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Weber Pathways and the College of Science teamed up to take students and community members on a “science hike” on Saturday at Beus Trail to teach them about their environment.
The hike, led by students Tim Remkes and Josh Poulson, was meant to teach the community about botany and geology. This is the last of many science hikes that took place over the summer, and more hikes will take place during the fall. The hike consisted of more people than previous hikes due to media coverage, equaling about 20 hikers.
Remkes, president of the Botany Club, talked to hikers about what they can and cannot eat. He showed how simple plants that aren’t well known could be poisonous to people who come in contact with them or eat them, especially poison ivy.
“It’s good for students to know what that looks like,” Remkes said.
Remkes said an alarming amount of people who go on hikes don’t know about poison ivy. To help the hikers know what to look for, Remkes explained that poison ivy has three distinct leaves on the end of the stem, and the compound that irritates the skin is oil produced from the epidermis gland. Any part of the plant can affect anyone who comes in contact with it.
The cottonwood trees on the trail have edible inner bark with high nutrient content.
“If you’re really hungry, this is a very efficient way to fill your belly,” Remkes said.
Any of the poplar trees also have edible inner bark, so people lost in the wilderness would still have something to eat.
One important thing Remkes pointed out was to watch out for mushrooms. There are edible mushrooms, as well as fatally poisonous ones. Mushrooms look very similar to each other, making it difficult to distinguish between the edible and the poisonous.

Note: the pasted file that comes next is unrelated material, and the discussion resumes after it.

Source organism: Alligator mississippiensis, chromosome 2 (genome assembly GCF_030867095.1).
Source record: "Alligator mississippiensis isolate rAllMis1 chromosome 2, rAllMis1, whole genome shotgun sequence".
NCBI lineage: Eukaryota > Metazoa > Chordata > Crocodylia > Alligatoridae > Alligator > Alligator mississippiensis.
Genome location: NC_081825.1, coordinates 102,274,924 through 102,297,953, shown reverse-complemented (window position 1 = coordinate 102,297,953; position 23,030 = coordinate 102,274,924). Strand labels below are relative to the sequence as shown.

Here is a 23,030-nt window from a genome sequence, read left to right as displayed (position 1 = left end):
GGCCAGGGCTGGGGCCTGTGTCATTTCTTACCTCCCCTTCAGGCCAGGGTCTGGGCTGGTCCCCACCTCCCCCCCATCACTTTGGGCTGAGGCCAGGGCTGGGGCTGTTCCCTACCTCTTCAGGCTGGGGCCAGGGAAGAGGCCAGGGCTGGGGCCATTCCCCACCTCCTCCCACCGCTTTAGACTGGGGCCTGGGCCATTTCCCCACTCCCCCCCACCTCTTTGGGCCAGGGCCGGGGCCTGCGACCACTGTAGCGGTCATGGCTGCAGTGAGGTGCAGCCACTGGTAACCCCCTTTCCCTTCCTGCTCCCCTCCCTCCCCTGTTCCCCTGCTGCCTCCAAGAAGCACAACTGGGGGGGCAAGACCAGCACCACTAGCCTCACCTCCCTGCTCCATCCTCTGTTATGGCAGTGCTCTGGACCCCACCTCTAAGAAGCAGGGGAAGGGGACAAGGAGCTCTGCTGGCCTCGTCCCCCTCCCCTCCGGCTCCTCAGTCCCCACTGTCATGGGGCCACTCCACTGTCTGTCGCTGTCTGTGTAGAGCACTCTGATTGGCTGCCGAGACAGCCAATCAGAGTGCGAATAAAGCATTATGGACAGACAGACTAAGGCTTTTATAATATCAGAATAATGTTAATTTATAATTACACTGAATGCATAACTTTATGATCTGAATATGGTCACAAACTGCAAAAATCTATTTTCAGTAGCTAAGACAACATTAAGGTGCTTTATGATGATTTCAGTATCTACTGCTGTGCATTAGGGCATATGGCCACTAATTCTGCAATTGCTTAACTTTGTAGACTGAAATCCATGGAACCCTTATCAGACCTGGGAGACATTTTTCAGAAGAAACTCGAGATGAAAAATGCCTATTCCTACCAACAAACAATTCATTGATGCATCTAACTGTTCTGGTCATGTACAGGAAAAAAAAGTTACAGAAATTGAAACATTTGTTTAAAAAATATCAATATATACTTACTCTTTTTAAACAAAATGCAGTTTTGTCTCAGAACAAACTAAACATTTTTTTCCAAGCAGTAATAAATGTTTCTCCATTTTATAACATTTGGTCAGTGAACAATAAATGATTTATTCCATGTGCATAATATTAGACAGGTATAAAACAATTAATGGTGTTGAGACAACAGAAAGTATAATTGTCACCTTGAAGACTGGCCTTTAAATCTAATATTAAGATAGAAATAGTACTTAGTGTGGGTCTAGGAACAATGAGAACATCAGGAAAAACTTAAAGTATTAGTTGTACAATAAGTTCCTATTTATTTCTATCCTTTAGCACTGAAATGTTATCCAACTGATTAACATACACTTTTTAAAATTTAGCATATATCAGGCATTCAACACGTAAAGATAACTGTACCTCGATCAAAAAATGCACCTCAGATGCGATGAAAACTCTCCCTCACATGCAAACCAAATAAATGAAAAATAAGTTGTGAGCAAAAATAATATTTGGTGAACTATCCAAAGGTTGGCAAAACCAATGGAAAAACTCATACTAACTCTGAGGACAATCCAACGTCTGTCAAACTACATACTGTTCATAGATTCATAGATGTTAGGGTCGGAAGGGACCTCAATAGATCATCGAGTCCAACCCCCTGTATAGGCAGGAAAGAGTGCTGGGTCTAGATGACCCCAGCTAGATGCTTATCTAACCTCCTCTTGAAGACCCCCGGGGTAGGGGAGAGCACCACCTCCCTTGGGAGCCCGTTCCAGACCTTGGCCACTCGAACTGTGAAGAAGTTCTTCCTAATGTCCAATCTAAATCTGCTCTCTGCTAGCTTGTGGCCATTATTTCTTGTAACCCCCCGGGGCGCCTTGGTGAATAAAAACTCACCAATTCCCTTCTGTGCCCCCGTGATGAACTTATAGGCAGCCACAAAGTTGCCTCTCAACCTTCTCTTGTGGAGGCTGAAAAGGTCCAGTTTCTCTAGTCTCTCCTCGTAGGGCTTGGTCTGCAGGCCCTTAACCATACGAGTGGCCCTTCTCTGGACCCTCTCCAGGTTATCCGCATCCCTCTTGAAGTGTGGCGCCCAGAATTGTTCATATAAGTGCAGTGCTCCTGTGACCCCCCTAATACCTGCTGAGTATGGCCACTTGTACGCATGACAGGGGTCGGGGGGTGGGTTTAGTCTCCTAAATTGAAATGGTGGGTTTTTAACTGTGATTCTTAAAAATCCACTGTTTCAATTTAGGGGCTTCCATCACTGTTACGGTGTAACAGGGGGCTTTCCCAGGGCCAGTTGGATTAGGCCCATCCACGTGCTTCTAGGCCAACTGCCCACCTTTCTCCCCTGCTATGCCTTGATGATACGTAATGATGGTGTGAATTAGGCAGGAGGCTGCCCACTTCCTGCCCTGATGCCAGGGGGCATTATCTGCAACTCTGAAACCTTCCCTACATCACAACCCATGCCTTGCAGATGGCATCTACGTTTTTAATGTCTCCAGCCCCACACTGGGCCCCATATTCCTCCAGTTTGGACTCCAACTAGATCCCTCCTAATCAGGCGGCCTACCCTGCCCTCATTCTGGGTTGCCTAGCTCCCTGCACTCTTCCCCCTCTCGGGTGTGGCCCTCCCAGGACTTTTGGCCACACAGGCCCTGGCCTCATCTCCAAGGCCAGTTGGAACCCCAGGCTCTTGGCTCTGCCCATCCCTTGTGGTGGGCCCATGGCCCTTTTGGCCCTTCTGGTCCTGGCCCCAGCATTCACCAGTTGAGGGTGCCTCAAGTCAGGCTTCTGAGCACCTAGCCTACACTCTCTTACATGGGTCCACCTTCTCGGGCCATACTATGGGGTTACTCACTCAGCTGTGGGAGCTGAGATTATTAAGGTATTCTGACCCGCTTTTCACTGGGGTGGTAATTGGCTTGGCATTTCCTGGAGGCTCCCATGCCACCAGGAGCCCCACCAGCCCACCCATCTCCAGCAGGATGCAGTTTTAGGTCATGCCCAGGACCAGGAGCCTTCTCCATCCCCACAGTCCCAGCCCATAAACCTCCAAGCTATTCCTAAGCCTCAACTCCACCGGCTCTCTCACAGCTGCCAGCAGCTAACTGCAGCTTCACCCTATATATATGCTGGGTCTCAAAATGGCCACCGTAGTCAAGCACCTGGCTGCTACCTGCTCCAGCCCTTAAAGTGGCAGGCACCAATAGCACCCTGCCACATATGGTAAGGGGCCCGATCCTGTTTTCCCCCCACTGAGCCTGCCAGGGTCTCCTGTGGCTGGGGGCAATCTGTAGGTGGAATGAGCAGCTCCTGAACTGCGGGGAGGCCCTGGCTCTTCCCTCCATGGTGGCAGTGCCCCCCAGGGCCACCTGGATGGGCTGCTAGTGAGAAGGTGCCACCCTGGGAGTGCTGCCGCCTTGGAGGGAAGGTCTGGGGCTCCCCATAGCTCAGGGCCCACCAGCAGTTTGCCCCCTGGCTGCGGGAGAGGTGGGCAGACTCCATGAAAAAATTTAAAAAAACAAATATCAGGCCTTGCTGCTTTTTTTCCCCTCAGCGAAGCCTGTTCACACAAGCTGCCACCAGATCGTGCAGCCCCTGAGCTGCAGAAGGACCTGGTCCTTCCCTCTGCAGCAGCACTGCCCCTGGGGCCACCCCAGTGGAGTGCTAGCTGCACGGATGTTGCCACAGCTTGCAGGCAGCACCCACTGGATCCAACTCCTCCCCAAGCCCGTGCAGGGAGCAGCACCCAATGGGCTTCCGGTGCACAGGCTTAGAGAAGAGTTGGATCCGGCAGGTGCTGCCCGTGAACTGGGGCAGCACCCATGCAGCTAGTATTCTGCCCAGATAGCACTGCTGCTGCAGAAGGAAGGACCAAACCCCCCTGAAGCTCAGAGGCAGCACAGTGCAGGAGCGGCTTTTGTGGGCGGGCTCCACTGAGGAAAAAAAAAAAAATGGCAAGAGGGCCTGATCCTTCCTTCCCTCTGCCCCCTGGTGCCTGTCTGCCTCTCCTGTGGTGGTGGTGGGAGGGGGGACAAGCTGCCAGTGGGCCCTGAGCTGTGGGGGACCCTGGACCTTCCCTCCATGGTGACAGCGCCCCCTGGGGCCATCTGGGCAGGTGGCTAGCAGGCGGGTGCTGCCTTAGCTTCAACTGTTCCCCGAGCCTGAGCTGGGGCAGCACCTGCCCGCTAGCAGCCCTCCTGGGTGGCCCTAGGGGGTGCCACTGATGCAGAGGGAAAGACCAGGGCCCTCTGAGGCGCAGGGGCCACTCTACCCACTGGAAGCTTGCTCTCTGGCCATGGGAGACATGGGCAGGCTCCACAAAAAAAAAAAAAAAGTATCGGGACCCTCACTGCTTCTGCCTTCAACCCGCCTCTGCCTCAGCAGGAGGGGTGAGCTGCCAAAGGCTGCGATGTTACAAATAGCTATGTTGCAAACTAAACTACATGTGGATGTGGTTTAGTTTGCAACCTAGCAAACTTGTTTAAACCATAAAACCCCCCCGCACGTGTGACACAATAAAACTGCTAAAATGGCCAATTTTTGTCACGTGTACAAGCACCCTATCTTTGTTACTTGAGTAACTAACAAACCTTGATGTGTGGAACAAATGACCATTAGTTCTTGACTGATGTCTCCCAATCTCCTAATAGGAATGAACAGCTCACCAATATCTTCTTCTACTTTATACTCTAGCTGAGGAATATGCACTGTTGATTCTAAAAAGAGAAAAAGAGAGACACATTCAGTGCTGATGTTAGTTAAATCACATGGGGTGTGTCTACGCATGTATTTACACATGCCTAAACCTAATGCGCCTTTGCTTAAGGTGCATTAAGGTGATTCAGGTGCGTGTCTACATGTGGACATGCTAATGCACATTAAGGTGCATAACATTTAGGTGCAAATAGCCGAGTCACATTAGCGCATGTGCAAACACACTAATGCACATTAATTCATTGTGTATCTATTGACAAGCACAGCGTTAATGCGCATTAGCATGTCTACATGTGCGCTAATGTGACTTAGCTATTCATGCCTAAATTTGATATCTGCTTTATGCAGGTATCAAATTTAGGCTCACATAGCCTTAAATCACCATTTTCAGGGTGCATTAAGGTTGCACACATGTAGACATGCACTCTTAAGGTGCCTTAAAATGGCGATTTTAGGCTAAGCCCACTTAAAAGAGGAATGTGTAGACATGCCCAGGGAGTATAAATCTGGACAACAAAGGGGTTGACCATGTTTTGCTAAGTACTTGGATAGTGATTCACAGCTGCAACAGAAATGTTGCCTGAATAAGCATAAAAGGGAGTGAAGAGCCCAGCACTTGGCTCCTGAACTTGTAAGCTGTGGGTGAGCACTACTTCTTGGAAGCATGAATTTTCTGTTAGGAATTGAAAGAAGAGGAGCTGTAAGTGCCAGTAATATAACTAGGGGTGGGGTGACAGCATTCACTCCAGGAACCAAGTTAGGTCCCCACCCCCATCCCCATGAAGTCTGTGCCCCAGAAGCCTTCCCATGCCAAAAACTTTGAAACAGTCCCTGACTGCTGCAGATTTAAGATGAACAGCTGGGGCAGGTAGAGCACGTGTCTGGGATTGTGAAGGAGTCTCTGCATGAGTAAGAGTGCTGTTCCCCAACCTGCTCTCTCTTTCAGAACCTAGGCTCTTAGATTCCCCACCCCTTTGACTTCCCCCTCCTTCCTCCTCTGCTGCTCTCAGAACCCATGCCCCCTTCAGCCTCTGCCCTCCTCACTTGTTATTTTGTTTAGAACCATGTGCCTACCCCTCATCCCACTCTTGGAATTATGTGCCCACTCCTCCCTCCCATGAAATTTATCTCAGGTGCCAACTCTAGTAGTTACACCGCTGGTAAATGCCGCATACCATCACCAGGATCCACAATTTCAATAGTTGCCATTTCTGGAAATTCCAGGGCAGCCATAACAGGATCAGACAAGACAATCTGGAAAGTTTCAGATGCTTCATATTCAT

“The ones that are not edible . . . 100 percent of the time, they will kill you,” Remkes said.
Poulson, a geology student, explained the geology and geomorphology in the region. Lake Bonneville and the Wasatch Fault were two of the main topics discussed during the hike.
“Many people don’t realize the consequences that could come from a large earthquake,” said Poulson in reference to the Wasatch Fault.
The Wasatch Fault goes from Levan, Utah, all the way up into Idaho. Poulson said the mountains will absorb the earthquake better, while the shock waves on the west side could do a lot of damage to homes.
Poulson showed hikers where landslides occurred in the area before Lake Bonneville was present. A few small landslides occurred in the last year because of the moisture in the ground.
Poulson said the hike was an opportunity for people to come out with others, learn about the local geology of the land, and become more aware of the geologic hazards of the area.
One hiker named Pat, last name not given, a resident of Mountain Green, said she was glad she went on the hike. Pat learned about the hike through the Sierra hiking page and a recommendation from someone who had done one before.
“I’m pretty open-minded; I just wanted information about the formation of the land and the native plants here, and I’m getting that,” she said.
A full schedule of hikes is available at www.weberpathways.org.